For a more Apple to Apple comparison (pun intended) even if we look at only the premium phones segment, data (FE 2017 and CR 2018) show that in the Rs.30000-Plus smartphones category, Samsung had 48% share in Q1-2017 and iPhones 43%. Then in Q3-2017 iPhones had 47% market share (with iPhone 7 and X being favourites), One Plus had 25% and Samsung 18%. Whereas now One plus has been hitting consistent market-share numbers like 40% (Q2-2018), 30% (Q3-2018), with Samsung and iPhones reduced to 28% and 25% respectively in Q3-2018 in terms of units. Q3 is supposed to be a quarter for purchase of more consumable durable goods In India due to launch of discounts in festive season. Evidently premium phones segment is growing fast at around 20% a year in India and sells more in Q3 as it did in year 2017 and 2018 too.

 In 2014, Apple had reportedly doubled its R&D budget to introduce cutting edge tech to their iPhones, the outcome of which doesn’t seem to impress the Indian customers as much. While Value vs Price factor used to be iPhones’ strength earlier, it seems to be taking a hit from other new players. Lesser people perceive a proportionate value in the price they are paying for new iPhones or even Samsung for that matter. People are also tending to hold on to previous iPhone models rather than buying new models. One plus, Huawei and Oppo have made their way in the premium segment when it comes to purchase of a new handset. We can see that One Plus has clearly been able to woo the Indian customers with its high-end specifications, performance, built-quality, Showroom experience similar to that of Apple etc. The iPhones over the years are becoming more expensive than before at a rate of 17%-19% on CAGR basis.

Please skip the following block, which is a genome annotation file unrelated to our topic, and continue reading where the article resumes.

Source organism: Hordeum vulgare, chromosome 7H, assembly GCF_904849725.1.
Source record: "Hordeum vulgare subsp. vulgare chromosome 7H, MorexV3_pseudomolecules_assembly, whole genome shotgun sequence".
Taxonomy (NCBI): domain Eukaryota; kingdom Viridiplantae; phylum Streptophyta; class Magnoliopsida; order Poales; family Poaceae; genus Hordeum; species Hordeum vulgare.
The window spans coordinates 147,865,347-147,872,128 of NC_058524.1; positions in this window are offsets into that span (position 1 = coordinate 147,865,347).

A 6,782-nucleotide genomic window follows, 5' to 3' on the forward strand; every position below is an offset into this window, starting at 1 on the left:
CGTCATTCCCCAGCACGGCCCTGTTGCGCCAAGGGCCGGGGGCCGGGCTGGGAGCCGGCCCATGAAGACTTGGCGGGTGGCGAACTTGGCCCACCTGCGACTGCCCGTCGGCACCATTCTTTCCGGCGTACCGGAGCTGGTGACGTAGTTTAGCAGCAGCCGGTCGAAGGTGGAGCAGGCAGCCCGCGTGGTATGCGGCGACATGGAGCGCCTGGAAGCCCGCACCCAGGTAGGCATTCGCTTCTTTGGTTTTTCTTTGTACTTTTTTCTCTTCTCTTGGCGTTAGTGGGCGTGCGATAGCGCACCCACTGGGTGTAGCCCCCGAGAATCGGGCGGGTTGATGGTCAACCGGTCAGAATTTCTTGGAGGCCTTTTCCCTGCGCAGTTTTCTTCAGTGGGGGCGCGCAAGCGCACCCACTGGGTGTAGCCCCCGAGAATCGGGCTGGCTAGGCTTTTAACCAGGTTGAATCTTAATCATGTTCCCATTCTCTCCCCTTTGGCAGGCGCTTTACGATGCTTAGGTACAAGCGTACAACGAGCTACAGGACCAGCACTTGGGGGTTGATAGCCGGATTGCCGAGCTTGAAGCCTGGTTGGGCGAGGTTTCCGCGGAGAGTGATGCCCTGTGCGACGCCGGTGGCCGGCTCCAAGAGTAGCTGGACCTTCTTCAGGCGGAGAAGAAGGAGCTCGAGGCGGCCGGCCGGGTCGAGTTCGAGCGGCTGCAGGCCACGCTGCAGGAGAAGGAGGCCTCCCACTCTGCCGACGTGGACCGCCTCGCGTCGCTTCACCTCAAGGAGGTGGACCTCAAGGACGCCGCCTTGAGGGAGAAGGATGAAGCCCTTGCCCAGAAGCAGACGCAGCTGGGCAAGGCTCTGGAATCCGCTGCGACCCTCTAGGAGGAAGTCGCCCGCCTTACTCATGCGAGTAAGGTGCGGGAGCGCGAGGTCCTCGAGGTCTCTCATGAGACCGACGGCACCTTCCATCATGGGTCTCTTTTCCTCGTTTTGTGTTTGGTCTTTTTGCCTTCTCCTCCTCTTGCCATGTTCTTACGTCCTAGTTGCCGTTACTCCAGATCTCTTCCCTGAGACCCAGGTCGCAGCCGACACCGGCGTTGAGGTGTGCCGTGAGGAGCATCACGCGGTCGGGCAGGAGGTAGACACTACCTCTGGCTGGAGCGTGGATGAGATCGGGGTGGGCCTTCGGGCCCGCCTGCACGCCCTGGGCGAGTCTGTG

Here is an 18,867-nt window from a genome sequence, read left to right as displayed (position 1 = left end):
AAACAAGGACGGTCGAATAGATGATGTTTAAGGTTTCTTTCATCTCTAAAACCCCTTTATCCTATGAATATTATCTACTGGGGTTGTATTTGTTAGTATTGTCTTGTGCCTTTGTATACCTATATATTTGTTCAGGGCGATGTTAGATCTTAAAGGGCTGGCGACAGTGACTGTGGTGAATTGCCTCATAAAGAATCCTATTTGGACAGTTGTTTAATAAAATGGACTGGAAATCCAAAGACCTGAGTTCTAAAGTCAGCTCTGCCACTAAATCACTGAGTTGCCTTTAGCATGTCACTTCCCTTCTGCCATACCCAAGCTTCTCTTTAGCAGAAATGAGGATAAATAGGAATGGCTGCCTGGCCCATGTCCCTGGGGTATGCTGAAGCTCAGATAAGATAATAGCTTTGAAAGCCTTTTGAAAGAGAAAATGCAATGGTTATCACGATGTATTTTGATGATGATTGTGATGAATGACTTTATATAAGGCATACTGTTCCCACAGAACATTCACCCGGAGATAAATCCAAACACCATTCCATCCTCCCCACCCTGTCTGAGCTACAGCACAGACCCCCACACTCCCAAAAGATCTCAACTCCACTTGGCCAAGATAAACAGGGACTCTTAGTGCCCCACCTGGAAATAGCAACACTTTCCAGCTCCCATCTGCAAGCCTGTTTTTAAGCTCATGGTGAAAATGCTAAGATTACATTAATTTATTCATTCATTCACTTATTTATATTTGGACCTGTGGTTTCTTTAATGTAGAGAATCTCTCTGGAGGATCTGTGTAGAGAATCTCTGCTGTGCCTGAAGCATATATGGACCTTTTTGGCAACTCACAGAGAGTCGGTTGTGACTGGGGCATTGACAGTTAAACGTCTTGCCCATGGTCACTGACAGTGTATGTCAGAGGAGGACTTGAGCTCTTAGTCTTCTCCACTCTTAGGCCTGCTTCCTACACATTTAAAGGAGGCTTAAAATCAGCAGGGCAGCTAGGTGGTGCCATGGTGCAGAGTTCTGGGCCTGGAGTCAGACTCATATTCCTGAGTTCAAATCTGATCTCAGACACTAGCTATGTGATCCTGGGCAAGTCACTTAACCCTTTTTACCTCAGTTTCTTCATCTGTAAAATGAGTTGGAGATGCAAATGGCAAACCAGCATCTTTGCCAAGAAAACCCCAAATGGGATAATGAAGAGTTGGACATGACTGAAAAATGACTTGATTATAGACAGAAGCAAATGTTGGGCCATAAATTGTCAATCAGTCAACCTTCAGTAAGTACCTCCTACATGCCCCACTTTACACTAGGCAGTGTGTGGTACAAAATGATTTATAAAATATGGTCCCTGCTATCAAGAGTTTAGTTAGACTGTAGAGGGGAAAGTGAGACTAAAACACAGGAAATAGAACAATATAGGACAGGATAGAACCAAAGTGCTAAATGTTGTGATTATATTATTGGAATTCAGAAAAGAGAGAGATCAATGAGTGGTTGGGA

iPhones in India: From outstanding to an outlier
At a starting Price token of nearly ₹1 Lakh, new iPhone models seem to have hit a limit where lesser consumers find the deal worth it. Sale of new iPhones was 20% less YoY in November 2018. Even if Apple is able to setup it’s assembling unit in India for it’s iPhones line-up, the price tag might come to about 65K to 70K (starting range), which is still going to be 25K to 40K pricier than the likes of One-plus models.

It might be the time when Apple repositions iPhones or launches a workable price segment for the Asian markets as a strategic move. The sales figures of iPhones show that iPhone XR outsold the pricier XS and XS Max models. There will always be a segment of customers that is affluent and for it iPhone will always fulfill subtle functional and social needs due to its tactile superiority and novelty.  However, One-plus has come a long way to touch that realm as well, very evident in its new showroom-experience and the success of One plus 5T, One-plus 6 models also. This indicates that more people want a premium phone but at a more approachable price range. Anything beyond Rs 50K-70K might be more of an outlier than outstanding. What could be another strategy, a potential acquisition of One-Plus?

Authored by Gaurav Chauhan, Senior Research Fellow, Great Lakes Institute of Management, Gurgaon